Alpha (a) decay
An alpha particle is 2 protons and 2 neutrons (i.e. a helium nucleus). When an atom emits an alpha particle its proton number reduces by 2 so it becomes a different element. Alpha particles are positively charged and so can be deflected by electric and magnetic fields.
Beta (b–) decay
A b– particle is an electron so it is negatively charged so it can be deflected by electric and magnetic fields. During b– decay a neutron is converted into a proton and an electron and an antineutrino. This increases the proton number by one making the atom a different element.
Gamma (g) radiation
Alpha and beta decay can produce a daughter nucleus in an excited state. The daughter nucleus can decay by emitting a gamma ray (i.e. a photon of electromagnetic radiation).
Gamma rays have no charge and so are unaffected by electric and magnetic fields.
Identification using simple absorption experiments.
Alpha, beta and gamma radiation can be identified using the variation in their penetration;
- alpha particles are stopped by a few cm of air or a thin sheet of paper
- beta particles are stopped by a few mm of aluminium
- gamma ray intensity is halved by 10cm of lead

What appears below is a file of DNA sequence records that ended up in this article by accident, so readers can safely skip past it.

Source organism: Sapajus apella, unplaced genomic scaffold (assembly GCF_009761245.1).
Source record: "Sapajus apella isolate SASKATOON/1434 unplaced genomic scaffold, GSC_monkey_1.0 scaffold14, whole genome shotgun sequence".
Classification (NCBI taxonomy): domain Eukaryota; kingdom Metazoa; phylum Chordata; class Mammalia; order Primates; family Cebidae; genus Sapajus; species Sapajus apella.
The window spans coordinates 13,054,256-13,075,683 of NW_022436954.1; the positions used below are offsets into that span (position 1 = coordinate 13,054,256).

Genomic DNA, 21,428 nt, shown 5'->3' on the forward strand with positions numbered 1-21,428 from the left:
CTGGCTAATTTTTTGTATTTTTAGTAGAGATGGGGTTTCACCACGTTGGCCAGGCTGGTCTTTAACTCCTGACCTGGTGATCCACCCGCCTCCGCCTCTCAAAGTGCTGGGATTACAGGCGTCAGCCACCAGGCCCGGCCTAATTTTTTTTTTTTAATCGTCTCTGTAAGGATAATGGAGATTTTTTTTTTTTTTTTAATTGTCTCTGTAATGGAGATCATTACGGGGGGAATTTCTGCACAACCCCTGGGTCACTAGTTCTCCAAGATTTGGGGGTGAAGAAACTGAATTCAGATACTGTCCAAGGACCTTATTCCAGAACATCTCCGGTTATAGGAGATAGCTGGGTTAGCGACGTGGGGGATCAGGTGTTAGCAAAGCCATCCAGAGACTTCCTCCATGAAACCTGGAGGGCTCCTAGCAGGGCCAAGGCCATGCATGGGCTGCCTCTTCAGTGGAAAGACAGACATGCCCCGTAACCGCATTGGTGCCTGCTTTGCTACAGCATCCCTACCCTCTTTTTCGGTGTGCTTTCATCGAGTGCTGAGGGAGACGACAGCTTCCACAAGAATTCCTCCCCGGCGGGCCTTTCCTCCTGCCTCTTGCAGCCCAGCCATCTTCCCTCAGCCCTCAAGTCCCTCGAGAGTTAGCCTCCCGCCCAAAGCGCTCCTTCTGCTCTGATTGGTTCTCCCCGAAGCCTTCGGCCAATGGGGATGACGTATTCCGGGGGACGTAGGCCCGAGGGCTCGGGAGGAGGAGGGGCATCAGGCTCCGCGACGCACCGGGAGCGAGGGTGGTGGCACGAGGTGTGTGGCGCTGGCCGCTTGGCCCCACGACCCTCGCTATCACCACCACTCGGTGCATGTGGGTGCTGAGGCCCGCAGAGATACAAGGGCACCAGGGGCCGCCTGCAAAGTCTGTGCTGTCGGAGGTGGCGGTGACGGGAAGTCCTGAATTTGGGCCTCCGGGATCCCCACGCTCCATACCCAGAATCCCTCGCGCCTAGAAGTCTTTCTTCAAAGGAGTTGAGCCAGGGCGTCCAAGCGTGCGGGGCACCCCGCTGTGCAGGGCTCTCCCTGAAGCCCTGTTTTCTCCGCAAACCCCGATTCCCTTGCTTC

Identification using simple electric or magnetic fields.
- alpha particles are deflected in the same direction as other positively charged particles
- beta particles are deflected in the opposite direction to alpha particles
- gamma rays are not deflected at all
Safe handling of radioactive sources
- always handle with long (30cm) tweezers
- always return to the container when finished with to limit exposure time
- point sources away from the body and handle at arms length
Relative hazards of exposure to humans
Alpha, beta and gamma radiation can ionise atoms in the body. Alpha particles are the most ionising and gamma rays are the least ionising. Alpha particles are the least penetrating and gamma rays are the most penetrating.
- alpha particles outside the body can be stopped by cloths / skin and are relatively harmless, alpha particles inside the body are very harmful as they are the most ionising
- outside the body beta particles and gamma rays are more harmful than alpha particles as the can penetrate into the body.
Radiation detectors detect radiation even when no radioactive sources are present. This is because of background radiation which is always present. Background radiation comes from;
- cosmic rays
- natural radioactive material in rocks / soil
- radon gas
- a small amount comes from medical sources, nuclear power stations and nuclear test
Before an experiment the background radiation should be measure so that it can be deducted from the measurements made in the experiment to correct for background radiation.
Inverse square law for g radiation
If you double the distance from a gamma ray source then the intensity of the radiation will be one quarter what it was before (this is an inverse square law).